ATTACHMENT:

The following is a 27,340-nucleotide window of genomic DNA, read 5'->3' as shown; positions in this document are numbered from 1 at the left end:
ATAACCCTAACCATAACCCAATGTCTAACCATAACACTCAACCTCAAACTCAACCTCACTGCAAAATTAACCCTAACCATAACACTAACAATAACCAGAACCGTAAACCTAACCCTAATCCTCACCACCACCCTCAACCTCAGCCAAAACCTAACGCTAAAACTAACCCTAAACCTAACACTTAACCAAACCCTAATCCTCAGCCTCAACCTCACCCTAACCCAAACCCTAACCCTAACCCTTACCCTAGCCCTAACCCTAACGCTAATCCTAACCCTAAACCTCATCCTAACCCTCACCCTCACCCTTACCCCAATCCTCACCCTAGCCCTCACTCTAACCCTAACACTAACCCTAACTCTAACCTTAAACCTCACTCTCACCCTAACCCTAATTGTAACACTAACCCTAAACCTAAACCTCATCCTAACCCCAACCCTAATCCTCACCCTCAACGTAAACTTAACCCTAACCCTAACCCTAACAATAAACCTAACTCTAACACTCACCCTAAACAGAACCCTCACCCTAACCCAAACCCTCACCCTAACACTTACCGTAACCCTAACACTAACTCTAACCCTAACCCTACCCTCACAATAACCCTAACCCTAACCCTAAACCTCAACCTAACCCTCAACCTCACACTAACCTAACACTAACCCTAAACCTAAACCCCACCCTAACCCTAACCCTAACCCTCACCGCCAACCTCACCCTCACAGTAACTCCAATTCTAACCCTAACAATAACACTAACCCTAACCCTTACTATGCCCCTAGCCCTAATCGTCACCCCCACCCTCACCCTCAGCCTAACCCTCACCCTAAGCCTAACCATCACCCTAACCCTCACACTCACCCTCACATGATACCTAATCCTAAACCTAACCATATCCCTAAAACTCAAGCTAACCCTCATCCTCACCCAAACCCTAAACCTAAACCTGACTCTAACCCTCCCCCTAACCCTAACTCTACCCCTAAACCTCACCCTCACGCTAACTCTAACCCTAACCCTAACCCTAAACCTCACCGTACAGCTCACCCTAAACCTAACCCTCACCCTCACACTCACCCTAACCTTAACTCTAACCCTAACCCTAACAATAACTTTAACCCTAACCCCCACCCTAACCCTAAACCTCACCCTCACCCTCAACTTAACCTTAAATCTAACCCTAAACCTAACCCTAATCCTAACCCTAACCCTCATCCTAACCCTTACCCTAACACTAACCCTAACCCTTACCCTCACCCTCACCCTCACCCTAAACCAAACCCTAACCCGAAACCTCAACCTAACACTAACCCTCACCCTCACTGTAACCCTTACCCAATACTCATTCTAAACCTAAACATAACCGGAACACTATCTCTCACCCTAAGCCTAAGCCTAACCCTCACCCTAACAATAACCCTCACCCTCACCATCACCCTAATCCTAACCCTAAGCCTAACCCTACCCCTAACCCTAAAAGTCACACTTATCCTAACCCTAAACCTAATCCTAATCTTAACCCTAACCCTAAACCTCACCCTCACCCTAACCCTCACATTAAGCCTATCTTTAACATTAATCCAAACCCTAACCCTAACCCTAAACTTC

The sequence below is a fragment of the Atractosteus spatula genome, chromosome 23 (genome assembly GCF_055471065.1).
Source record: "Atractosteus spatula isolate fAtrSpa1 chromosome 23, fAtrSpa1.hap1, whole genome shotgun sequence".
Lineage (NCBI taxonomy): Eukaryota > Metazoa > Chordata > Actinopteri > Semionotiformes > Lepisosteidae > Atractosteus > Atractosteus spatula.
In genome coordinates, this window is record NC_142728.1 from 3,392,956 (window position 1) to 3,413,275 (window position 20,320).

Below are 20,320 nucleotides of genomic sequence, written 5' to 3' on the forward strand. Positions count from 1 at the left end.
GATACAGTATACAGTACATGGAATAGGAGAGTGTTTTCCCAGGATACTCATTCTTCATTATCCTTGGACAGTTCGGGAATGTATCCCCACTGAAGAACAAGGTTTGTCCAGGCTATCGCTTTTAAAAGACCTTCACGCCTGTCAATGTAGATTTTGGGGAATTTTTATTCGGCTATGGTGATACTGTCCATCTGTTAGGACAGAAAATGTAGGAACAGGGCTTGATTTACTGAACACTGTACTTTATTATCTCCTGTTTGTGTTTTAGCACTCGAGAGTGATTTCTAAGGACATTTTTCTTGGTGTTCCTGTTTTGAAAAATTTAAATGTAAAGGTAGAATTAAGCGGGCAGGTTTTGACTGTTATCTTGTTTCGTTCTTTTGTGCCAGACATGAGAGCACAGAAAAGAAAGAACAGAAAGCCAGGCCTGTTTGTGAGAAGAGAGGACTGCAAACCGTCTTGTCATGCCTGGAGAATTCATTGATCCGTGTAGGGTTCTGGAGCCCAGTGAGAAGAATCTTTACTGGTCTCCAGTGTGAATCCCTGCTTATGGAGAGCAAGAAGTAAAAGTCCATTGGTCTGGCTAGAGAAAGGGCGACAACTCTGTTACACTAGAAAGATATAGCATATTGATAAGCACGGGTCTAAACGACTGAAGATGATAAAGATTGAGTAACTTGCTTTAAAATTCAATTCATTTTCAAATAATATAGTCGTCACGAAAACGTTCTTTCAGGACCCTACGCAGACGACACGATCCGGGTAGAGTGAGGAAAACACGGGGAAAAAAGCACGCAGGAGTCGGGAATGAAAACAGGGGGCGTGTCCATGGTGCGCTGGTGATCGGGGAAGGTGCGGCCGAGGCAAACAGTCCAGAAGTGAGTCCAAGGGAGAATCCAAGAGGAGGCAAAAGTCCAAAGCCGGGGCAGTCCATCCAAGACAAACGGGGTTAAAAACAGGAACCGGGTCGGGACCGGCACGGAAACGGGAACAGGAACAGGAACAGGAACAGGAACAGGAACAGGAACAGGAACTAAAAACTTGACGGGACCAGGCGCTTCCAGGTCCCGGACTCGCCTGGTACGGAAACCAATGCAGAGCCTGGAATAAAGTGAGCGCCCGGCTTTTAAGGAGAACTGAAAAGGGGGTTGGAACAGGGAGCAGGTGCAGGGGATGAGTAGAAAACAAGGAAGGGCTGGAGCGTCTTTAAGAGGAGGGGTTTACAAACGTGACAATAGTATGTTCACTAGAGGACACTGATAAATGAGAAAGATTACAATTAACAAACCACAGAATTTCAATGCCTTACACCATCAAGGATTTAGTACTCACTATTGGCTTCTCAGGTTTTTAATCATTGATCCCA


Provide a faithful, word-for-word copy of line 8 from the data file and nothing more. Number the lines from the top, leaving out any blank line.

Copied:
GATACAGTATACAGTACATGGAATAGGAGAGTGTTTTCCCAGGATACTCATTCTTCATTATCCTTGGACAGTTCGGGAATGTATCCCCACTGAAGAACAAGGTTTGTCCAGGCTATCGCTTTTAAAAGACCTTCACGCCTGTCAATGTAGATTTTGGGGAATTTTTATTCGGCTATGGTGATACTGTCCATCTGTTAGGACAGAAAATGTAGGAACAGGGCTTGATTTACTGAACACTGTACTTTATTATCTCCTGTTTGTGTTTTAGCACTCGAGAGTGATTTCTAAGGACATTTTTCTTGGTGTTCCTGTTTTGAAAAATTTAAATGTAAAGGTAGAATTAAGCGGGCAGGTTTTGACTGTTATCTTGTTTCGTTCTTTTGTGCCAGACATGAGAGCACAGAAAAGAAAGAACAGAAAGCCAGGCCTGTTTGTGAGAAGAGAGGACTGCAAACCGTCTTGTCATGCCTGGAGAATTCATTGATCCGTGTAGGGTTCTGGAGCCCAGTGAGAAGAATCTTTACTGGTCTCCAGTGTGAATCCCTGCTTATGGAGAGCAAGAAGTAAAAGTCCATTGGTCTGGCTAGAGAAAGGGCGACAACTCTGTTACACTAGAAAGATATAGCATATTGATAAGCACGGGTCTAAACGACTGAAGATGATAAAGATTGAGTAACTTGCTTTAAAATTCAATTCATTTTCAAATAATATAGTCGTCACGAAAACGTTCTTTCAGGACCCTACGCAGACGACACGATCCGGGTAGAGTGAGGAAAACACGGGGAAAAAAGCACGCAGGAGTCGGGAATGAAAACAGGGGGCGTGTCCATGGTGCGCTGGTGATCGGGGAAGGTGCGGCCGAGGCAAACAGTCCAGAAGTGAGTCCAAGGGAGAATCCAAGAGGAGGCAAAAGTCCAAAGCCGGGGCAGTCCATCCAAGACAAACGGGGTTAAAAACAGGAACCGGGTCGGGACCGGCACGGAAACGGGAACAGGAACAGGAACAGGAACAGGAACAGGAACAGGAACAGGAACTAAAAACTTGACGGGACCAGGCGCTTCCAGGTCCCGGACTCGCCTGGTACGGAAACCAATGCAGAGCCTGGAATAAAGTGAGCGCCCGGCTTTTAAGGAGAACTGAAAAGGGGGTTGGAACAGGGAGCAGGTGCAGGGGATGAGTAGAAAACAAGGAAGGGCTGGAGCGTCTTTAAGAGGAGGGGTTTACAAACGTGACAATAGTATGTTCACTAGAGGACACTGATAAATGAGAAAGATTACAATTAACAAACCACAGAATTTCAATGCCTTACACCATCAAGGATTTAGTACTCACTATTGGCTTCTCAGGTTTTTAATCATTGATCCCA